Toby did an online, 18-week program. Before it began, facilitators assessed candidates’ desire to succeed. Toby had no problem there – “I hated losing my family. Hated not seeing my kids” – but identifying motivation among those forced to attend by courts or child protection agencies can be more of a challenge. Often facilitators have to help the man identify why he wants to change. If they can’t find anything, he won’t be allowed to continue.

“The biggest motivator we see for men is children,” says Megan Boshell, who runs programs for Mission Australia. Many want to be better fathers, some to be better partners. Girlfriends, wives, mothers of children and exes are invited to be involved, although they are supported separately.

Boshell’s team groups offenders with similar risk levels together; those who might have spent time in custody, for example, are separated from those considered lower risk. They also ensure it’s not a forum to share tips. “We’re not sitting there for two hours talking about what kind of tactics you use on your partner,” she says. “We’re more exploring the belief systems men have, what constitutes violence, what are their core values and where does that come from?”

During Toby’s course, men would gasp at each other’s stories. Then, slowly, they’d realise that what they’d done was just as bad. One man sat with his arms crossed over for months, then opened up towards the end.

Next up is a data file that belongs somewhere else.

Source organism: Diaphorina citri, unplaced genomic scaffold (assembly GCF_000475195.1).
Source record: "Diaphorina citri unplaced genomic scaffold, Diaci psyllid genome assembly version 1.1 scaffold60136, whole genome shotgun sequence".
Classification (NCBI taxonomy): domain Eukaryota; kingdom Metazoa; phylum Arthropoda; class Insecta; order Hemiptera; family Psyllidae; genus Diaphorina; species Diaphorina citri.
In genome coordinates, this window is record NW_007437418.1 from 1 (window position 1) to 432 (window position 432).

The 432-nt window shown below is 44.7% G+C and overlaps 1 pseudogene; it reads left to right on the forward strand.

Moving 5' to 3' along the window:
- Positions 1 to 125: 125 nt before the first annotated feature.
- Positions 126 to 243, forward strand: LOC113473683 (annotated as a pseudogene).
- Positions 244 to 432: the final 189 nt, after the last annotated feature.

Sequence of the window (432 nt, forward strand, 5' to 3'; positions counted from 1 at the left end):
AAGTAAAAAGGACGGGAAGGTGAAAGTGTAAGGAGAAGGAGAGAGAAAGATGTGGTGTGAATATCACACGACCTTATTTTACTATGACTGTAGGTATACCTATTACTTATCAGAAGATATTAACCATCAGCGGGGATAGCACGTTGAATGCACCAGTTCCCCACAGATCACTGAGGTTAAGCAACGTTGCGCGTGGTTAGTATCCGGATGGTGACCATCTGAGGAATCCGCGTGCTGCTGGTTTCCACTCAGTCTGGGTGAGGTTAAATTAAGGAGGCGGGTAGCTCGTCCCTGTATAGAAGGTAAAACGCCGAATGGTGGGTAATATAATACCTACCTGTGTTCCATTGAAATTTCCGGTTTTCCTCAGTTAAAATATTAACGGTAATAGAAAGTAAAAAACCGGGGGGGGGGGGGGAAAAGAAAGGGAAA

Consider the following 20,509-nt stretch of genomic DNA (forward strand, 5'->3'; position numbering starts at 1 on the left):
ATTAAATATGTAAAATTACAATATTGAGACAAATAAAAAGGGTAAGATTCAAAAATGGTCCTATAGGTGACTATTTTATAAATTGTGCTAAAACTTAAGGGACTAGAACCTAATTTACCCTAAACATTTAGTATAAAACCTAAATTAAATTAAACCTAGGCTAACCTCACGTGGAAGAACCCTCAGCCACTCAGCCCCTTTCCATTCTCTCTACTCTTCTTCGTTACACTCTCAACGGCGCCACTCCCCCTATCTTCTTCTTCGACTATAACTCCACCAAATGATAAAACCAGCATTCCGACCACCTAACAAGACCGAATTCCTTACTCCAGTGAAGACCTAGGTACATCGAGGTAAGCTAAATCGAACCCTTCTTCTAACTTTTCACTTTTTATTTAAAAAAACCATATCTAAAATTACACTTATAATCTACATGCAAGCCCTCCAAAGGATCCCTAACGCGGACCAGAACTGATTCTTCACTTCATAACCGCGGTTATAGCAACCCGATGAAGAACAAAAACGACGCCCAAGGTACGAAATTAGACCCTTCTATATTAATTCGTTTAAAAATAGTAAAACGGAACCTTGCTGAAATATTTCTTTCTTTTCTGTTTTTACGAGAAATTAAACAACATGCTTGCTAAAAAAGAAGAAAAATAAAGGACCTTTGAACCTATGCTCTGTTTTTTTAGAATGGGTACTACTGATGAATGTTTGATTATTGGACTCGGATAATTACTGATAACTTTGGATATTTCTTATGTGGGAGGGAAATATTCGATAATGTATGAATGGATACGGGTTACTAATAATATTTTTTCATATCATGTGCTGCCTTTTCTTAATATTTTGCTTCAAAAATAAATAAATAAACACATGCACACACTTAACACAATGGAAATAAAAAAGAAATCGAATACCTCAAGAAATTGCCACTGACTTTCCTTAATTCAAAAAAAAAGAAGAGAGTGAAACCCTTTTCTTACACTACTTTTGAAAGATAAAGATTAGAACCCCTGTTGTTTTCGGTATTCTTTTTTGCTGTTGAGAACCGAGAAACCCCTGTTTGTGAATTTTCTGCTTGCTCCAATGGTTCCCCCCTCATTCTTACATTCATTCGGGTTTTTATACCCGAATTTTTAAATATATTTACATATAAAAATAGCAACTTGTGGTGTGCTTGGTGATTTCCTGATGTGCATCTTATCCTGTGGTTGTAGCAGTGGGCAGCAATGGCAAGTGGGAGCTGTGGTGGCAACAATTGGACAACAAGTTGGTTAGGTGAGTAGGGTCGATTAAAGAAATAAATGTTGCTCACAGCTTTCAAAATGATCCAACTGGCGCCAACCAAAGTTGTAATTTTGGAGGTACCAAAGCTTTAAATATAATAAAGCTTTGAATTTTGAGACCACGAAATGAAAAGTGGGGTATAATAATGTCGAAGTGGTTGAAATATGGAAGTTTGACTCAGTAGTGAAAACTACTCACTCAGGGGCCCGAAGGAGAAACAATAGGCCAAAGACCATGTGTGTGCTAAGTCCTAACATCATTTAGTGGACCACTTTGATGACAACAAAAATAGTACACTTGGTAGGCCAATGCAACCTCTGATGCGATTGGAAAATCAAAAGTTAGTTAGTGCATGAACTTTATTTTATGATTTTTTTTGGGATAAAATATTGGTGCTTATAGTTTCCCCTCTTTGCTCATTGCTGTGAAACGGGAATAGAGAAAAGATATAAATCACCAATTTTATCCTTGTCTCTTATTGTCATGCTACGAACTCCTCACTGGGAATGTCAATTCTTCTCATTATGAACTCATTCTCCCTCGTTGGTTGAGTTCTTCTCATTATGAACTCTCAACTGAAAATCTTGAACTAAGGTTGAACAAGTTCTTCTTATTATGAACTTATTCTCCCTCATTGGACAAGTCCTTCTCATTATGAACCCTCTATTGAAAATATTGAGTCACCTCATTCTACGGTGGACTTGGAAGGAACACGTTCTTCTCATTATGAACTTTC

That didn’t surprise Toby. He sees the struggle men have to talk about their emotions as a key part of the problem: “We’re all strong and bulletproof.” It was one of the aspects of manhood he was taught by his father, that ended up diminishing his adult relationships. He also learned that men should be the head of the household, the providers, the highest authority. The online program unwound those beliefs. “We were pretty close and personal by the end,” he says. “You could see the guys that have gone, ‘wow, I really did have something going on’.”

Even in this year’s Australian Man Box study of men’s attitudes, run by the Queensland University of Technology and funded by Jesuit Social Services, found 40 per cent of young men thought a man who talked about his feelings did not deserve respect, 42 per cent thought men, not women, should provide for their families, and 39 per cent thought a man should have the final say in relationships.

Susan and Andrea (they don’t want their surnames published) are two of Relationships Australia’s behaviour change program leaders. In their many years of experience, they’ve consistently heard these rigid beliefs about manhood from men who use violence (they prefer that descriptor to perpetrator; the American term “batterer” is not used in Australia). Many men had also watched their dads abuse their mums, too, but didn’t regard themselves as abusive because they didn’t raise their fists. They think, “I’m not as bad as him”, says Susan, and didn’t realise violence could be anything but physical.

Susan and Andrea have also seen the same phenomenon Derry noticed;the surface-level benefits for men who position themselves as king of the home. “Someone’s cooking, cleaning and running everything for you, and you’re just lying down when you want,” says Andrea. “Some men just enjoy having power and watching somebody squirm. Some get off on that power and control. At the end of the day, it’s a choice. Toby didn’t do it at work, or at his child’s soccer.”